An anal fissure is a cut or a tear in the thin, delicate lining of your anus.
The tear often exposes the muscle around the anus, called the anal sphincter. The damage can cause that muscle to spasm, which can pull apart the edges of the fissure even more. The spasms can cause pain and slow down the healing. Bowel movements can also keep the fissures from getting better.
An anal fissure is considered acute if it recently happened or if you've had it less than 6 weeks. It's considered chronic if it's been more than 6 weeks or it comes back often.
The most common symptoms of anal fissures are:
Your healthcare provider will ask about your symptoms and health history. Your provider will give you a physical exam. The physical exam will include your anal area.
Your provider will gently separate your buttocks. The provider will look at the area around the anus for a tear and other signs of a fissure. Where the fissure is may help find the cause. Fissures most often occur in the back center of the anus. Some occur in the front center of the anus. Fissures that occur on the sides of the anus may be caused by conditions such as Crohn’s disease. You may also have:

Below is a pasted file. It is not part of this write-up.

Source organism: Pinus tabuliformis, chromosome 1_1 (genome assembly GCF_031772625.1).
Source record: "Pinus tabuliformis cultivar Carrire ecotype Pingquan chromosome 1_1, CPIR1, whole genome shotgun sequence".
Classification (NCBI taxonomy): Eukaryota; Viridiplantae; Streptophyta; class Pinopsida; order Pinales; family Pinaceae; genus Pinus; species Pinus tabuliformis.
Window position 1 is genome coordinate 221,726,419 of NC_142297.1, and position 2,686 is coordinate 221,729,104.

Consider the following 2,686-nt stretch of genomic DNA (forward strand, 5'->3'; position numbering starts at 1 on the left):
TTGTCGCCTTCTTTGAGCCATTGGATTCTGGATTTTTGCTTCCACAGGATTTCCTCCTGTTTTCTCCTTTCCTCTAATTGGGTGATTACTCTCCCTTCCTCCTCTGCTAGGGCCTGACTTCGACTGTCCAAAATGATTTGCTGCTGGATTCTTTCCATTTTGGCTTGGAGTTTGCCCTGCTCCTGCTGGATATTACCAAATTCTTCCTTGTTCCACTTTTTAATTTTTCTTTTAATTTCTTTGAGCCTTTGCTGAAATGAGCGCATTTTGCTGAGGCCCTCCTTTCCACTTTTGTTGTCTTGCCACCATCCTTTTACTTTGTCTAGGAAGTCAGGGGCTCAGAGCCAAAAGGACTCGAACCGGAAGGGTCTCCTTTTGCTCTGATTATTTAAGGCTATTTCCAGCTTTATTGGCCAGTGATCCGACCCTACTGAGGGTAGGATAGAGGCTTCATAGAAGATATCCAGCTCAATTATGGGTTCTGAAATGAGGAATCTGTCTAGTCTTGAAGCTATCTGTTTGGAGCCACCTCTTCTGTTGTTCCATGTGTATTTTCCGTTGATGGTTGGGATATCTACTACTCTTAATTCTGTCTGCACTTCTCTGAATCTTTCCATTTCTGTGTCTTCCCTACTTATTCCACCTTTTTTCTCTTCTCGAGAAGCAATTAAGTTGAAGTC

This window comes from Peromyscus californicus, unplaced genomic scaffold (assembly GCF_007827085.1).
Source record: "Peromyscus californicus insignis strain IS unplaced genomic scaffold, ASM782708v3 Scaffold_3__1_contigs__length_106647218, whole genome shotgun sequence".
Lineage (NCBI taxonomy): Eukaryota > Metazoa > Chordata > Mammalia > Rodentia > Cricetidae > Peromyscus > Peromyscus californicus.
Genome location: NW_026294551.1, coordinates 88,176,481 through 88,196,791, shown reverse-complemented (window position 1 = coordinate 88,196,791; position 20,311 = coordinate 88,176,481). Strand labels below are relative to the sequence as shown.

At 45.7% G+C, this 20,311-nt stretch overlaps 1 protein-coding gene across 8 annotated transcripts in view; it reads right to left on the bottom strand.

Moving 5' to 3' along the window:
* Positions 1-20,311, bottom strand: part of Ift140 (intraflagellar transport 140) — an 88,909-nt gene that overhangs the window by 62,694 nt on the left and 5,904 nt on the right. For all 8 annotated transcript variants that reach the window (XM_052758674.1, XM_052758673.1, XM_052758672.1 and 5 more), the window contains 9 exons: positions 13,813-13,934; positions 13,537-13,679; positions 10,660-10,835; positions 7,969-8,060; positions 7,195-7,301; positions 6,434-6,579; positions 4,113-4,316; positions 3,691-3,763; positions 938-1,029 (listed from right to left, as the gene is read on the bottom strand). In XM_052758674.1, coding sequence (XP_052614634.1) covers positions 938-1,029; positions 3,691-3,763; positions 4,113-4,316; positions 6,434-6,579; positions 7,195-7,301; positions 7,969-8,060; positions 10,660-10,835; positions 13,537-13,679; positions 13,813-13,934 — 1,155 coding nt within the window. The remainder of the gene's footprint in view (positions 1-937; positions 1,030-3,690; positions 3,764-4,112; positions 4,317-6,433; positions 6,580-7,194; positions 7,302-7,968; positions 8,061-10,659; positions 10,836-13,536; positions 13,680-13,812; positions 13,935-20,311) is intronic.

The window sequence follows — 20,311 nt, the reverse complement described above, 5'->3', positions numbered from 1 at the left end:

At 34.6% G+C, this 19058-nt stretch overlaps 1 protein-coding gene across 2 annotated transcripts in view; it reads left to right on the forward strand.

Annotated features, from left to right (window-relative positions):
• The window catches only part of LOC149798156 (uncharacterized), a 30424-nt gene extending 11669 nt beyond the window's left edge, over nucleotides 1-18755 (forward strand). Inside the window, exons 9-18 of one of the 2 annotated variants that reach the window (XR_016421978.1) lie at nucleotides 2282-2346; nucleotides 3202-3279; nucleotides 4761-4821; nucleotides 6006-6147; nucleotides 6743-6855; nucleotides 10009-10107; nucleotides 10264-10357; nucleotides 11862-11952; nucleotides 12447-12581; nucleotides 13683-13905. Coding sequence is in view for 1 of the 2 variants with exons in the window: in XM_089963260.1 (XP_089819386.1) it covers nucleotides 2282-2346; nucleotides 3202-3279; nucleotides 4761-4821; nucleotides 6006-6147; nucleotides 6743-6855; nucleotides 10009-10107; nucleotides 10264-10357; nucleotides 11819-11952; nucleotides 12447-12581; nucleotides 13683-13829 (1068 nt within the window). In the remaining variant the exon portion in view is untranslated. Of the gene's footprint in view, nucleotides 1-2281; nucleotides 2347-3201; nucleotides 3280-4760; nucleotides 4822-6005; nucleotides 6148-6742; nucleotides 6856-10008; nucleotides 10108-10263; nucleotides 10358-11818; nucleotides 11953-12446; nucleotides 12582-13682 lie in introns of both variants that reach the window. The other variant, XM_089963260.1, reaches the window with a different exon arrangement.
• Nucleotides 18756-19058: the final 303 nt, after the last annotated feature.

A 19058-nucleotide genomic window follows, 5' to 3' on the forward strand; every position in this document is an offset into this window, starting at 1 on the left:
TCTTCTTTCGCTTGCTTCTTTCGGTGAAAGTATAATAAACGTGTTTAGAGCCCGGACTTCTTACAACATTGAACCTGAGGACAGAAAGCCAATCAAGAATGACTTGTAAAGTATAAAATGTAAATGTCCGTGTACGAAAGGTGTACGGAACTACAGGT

If you have a chronic anal fissure that is resistant to other treatments, or if your symptoms are severe, your doctor may recommend surgery. Doctors usually perform a procedure called lateral internal sphincterotomy (LIS), which involves cutting a small portion of the anal sphincter muscle to reduce spasm and pain, and promote healing.
Studies have found that for chronic fissure, surgery is much more effective than any medical treatment. However, surgery has a small risk of causing incontinence.
Signs and symptoms of an anal fissure include: